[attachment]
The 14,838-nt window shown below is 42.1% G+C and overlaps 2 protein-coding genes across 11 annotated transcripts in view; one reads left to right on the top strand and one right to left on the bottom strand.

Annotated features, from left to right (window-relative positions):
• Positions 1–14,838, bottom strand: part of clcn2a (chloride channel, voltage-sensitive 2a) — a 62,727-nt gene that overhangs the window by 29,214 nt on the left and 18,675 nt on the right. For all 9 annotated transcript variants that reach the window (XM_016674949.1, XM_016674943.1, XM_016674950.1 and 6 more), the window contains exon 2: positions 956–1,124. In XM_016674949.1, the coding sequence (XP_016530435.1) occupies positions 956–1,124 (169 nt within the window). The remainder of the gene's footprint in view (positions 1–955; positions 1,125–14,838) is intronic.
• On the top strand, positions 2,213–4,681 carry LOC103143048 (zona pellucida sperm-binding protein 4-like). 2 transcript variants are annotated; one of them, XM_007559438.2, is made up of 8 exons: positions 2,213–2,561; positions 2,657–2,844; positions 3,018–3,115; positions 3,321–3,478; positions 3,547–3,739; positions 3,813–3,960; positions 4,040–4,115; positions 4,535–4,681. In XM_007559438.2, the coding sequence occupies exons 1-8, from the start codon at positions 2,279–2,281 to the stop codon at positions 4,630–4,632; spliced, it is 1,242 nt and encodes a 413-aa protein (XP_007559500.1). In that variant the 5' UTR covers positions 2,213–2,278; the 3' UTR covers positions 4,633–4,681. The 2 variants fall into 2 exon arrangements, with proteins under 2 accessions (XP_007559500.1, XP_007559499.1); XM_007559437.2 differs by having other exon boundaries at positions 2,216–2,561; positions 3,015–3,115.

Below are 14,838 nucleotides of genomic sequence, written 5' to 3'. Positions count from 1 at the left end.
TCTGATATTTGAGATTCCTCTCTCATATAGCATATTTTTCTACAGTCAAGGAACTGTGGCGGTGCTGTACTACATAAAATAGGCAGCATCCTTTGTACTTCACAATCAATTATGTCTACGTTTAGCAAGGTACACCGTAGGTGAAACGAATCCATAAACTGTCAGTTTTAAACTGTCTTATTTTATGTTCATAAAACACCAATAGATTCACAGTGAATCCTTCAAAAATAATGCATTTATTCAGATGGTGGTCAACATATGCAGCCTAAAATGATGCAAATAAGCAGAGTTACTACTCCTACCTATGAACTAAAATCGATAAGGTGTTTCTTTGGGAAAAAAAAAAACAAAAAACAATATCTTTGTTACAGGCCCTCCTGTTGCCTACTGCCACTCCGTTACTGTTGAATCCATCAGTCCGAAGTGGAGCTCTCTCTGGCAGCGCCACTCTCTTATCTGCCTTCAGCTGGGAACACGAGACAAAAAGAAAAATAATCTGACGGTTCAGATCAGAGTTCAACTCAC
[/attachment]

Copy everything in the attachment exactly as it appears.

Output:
The 14,838-nt window shown below is 42.1% G+C and overlaps 2 protein-coding genes across 11 annotated transcripts in view; one reads left to right on the top strand and one right to left on the bottom strand.

Annotated features, from left to right (window-relative positions):
• Positions 1–14,838, bottom strand: part of clcn2a (chloride channel, voltage-sensitive 2a) — a 62,727-nt gene that overhangs the window by 29,214 nt on the left and 18,675 nt on the right. For all 9 annotated transcript variants that reach the window (XM_016674949.1, XM_016674943.1, XM_016674950.1 and 6 more), the window contains exon 2: positions 956–1,124. In XM_016674949.1, the coding sequence (XP_016530435.1) occupies positions 956–1,124 (169 nt within the window). The remainder of the gene's footprint in view (positions 1–955; positions 1,125–14,838) is intronic.
• On the top strand, positions 2,213–4,681 carry LOC103143048 (zona pellucida sperm-binding protein 4-like). 2 transcript variants are annotated; one of them, XM_007559438.2, is made up of 8 exons: positions 2,213–2,561; positions 2,657–2,844; positions 3,018–3,115; positions 3,321–3,478; positions 3,547–3,739; positions 3,813–3,960; positions 4,040–4,115; positions 4,535–4,681. In XM_007559438.2, the coding sequence occupies exons 1-8, from the start codon at positions 2,279–2,281 to the stop codon at positions 4,630–4,632; spliced, it is 1,242 nt and encodes a 413-aa protein (XP_007559500.1). In that variant the 5' UTR covers positions 2,213–2,278; the 3' UTR covers positions 4,633–4,681. The 2 variants fall into 2 exon arrangements, with proteins under 2 accessions (XP_007559500.1, XP_007559499.1); XM_007559437.2 differs by having other exon boundaries at positions 2,216–2,561; positions 3,015–3,115.

Below are 14,838 nucleotides of genomic sequence, written 5' to 3'. Positions count from 1 at the left end.
TCTGATATTTGAGATTCCTCTCTCATATAGCATATTTTTCTACAGTCAAGGAACTGTGGCGGTGCTGTACTACATAAAATAGGCAGCATCCTTTGTACTTCACAATCAATTATGTCTACGTTTAGCAAGGTACACCGTAGGTGAAACGAATCCATAAACTGTCAGTTTTAAACTGTCTTATTTTATGTTCATAAAACACCAATAGATTCACAGTGAATCCTTCAAAAATAATGCATTTATTCAGATGGTGGTCAACATATGCAGCCTAAAATGATGCAAATAAGCAGAGTTACTACTCCTACCTATGAACTAAAATCGATAAGGTGTTTCTTTGGGAAAAAAAAAAACAAAAAACAATATCTTTGTTACAGGCCCTCCTGTTGCCTACTGCCACTCCGTTACTGTTGAATCCATCAGTCCGAAGTGGAGCTCTCTCTGGCAGCGCCACTCTCTTATCTGCCTTCAGCTGGGAACACGAGACAAAAAGAAAAATAATCTGACGGTTCAGATCAGAGTTCAACTCAC